Gov. Parris N. Glendening is making sure everybody knows his support for a gay rights bill isn't wavering.
Two weeks ago, he told reporters he didn't expect to include the bill in his legislative package unless the Senate's conservative Judicial Proceedings Committee, which bottled it up last session, changed membership or the bill was moved to another committee. The man who decides such things, Senate President Thomas V. Mike Miller Jr. (D-Prince George's) said neither is likely and that the legislation is dead.
Glendening (D) has vowed not to give up and met late last month with gay rights activists in a private session at the State House to pledge that he would work with them to pass the legislation before leaving office.
"My support for this bill has not wavered a bit and, in fact, has only strengthened," he said in a statement after the meeting. Also last month, Glendening was guest of honor at a Bethesda fund-raiser for Free State Justice, Maryland's leading gay rights group.
If Glendening doesn't put the bill in his legislative package, it is a strong signal he doesn't expect it to pass during the session. But the governor has promised to support the proposal actively, whether it is in his package or is sponsored by someone else.
"The governor will be working with the Senate as a whole and the [Judicial Proceedings] committee in particular," said his spokesman, Michael Morrill.
Nancy Meyer, chairwoman of Free State Justice, said that she came away from the meeting convinced Glendening is committed to the legislation but that she realizes passage might take time. If it is not passed in the next session, Meyer said, she is optimistic Glendening can get the legislation through before he leaves office.
"Everything doesn't live or die on whether the governor submits this in his package or not. Our goal is to get the bill passed. Period," she said. "I don't have any doubt he'll do as much [in the coming session] as he did last year, if not more."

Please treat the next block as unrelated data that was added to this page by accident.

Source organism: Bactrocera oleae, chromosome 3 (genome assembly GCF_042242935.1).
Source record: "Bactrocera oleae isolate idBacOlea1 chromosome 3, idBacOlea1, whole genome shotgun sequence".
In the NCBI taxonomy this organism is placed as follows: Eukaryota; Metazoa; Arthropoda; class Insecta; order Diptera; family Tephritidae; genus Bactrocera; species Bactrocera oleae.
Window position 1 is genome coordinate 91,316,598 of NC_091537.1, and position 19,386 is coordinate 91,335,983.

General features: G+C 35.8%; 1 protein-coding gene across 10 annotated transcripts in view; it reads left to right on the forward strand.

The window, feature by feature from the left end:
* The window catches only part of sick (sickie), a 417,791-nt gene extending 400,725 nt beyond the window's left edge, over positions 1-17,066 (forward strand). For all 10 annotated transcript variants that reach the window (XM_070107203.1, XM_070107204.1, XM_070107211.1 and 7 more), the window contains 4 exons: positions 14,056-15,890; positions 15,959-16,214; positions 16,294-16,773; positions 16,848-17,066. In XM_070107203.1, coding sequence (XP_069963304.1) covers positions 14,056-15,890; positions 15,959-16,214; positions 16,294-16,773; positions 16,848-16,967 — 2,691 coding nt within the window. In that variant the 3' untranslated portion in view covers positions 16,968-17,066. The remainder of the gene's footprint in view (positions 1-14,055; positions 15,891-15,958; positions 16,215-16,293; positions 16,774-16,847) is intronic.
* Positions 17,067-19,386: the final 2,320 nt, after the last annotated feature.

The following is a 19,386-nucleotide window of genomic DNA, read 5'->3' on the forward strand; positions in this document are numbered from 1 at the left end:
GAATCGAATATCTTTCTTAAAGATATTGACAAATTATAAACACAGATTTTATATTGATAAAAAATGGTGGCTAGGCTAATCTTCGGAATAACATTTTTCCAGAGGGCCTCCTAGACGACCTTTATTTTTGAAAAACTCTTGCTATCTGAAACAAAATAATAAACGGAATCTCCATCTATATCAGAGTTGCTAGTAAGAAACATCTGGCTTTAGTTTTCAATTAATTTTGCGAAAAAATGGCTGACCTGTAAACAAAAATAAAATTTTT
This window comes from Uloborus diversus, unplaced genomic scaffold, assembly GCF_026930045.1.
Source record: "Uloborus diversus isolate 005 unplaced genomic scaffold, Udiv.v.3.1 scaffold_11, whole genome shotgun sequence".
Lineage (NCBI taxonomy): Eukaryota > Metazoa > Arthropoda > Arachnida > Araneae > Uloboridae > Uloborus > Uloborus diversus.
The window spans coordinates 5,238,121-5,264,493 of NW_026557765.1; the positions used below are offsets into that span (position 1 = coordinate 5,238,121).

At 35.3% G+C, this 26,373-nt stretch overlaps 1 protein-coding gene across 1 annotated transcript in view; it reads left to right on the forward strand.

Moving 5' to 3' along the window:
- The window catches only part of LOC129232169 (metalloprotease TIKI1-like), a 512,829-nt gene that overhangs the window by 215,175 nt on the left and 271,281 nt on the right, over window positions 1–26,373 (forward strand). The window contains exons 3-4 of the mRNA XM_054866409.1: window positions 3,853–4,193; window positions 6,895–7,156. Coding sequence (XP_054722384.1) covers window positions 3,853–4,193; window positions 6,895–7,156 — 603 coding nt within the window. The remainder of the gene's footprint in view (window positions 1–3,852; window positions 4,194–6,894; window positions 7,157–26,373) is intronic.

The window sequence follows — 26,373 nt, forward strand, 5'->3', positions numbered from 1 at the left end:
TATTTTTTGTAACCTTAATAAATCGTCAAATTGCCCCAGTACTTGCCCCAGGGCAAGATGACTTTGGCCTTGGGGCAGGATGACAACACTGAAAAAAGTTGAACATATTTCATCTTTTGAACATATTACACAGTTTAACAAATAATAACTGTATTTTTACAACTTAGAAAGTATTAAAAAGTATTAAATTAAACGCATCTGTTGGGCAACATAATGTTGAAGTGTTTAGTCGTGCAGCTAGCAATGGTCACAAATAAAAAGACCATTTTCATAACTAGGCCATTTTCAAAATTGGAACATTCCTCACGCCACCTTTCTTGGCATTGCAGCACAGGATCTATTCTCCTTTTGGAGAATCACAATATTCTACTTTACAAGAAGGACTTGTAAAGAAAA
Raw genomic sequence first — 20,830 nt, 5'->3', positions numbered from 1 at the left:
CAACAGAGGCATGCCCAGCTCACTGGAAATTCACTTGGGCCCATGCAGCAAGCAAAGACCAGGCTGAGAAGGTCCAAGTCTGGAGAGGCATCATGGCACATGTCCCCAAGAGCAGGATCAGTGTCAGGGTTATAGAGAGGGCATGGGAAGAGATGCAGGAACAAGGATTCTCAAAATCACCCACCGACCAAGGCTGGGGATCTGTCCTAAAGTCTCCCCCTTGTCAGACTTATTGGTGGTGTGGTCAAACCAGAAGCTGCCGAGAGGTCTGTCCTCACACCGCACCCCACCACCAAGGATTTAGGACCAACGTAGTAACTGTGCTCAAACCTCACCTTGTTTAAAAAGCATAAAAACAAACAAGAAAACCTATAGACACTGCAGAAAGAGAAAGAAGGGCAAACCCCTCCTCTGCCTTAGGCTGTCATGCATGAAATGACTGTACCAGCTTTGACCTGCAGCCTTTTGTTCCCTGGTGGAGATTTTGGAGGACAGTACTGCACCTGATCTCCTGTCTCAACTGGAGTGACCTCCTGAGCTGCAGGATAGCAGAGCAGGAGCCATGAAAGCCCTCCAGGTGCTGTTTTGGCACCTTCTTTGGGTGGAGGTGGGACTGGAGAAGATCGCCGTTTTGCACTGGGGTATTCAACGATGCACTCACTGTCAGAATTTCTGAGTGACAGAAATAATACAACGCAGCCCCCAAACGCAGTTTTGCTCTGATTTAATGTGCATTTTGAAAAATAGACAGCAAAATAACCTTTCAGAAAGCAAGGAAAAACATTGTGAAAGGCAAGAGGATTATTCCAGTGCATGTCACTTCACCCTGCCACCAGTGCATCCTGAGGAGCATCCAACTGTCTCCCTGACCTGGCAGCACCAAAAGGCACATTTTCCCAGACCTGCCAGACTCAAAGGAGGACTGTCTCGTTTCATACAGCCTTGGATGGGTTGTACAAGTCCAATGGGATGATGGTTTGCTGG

A Summit at Show Place
Hundreds of Democrats gathered in Upper Marlboro on Oct. 30 for the state party's first summit, which kicked off get-out-the-vote efforts for next year's presidential election.
At the Show Place Arena, the activists heard from former Colorado governor Roy Romer, who is chairing next year's Democratic National Convention, and from U.S. Rep. Jesse L. Jackson Jr., of Illinois, who gave a keynote address. Also speaking were Glendening, Sen. Barbara A. Mikulski and Sen. Paul S. Sarbanes, who is up for reelection next year.
The party has a goal of mobilizing 10,000 volunteers for Election Day 2000. "Ten thousand is a big number, but the Democratic Party is as strong as ever," state Chairman Peter Krauser said.
Bucks for Baltimore
Poultry magnate Frank Perdue, NAACP head Kweisi Mfume and state Comptroller William Donald Schaefer all donated to Martin O'Malley's successful campaign for mayor in Baltimore, according to the latest financial reports.
O'Malley enjoyed wide support from the business community, the reports show. More than 250 mostly business supporters gave more than $1,000 each to O'Malley, who has raised more than $1.3 million.
Schaefer (D) donated $5,800 left over from his last campaign. Mfume donated $2,000 he had remaining from a past congressional race. O'Malley received $6,000 from the campaign of his council colleague, Robert W. Curran, who is the uncle of his wife.
Perdue, of Salisbury, gave O'Malley $500, as did former Baltimore mayor Thomas D'Alesandro. David Modell, vice president of the Baltimore Ravens, contributed $3,000. Modell's wife, Olwen, added another $3,000.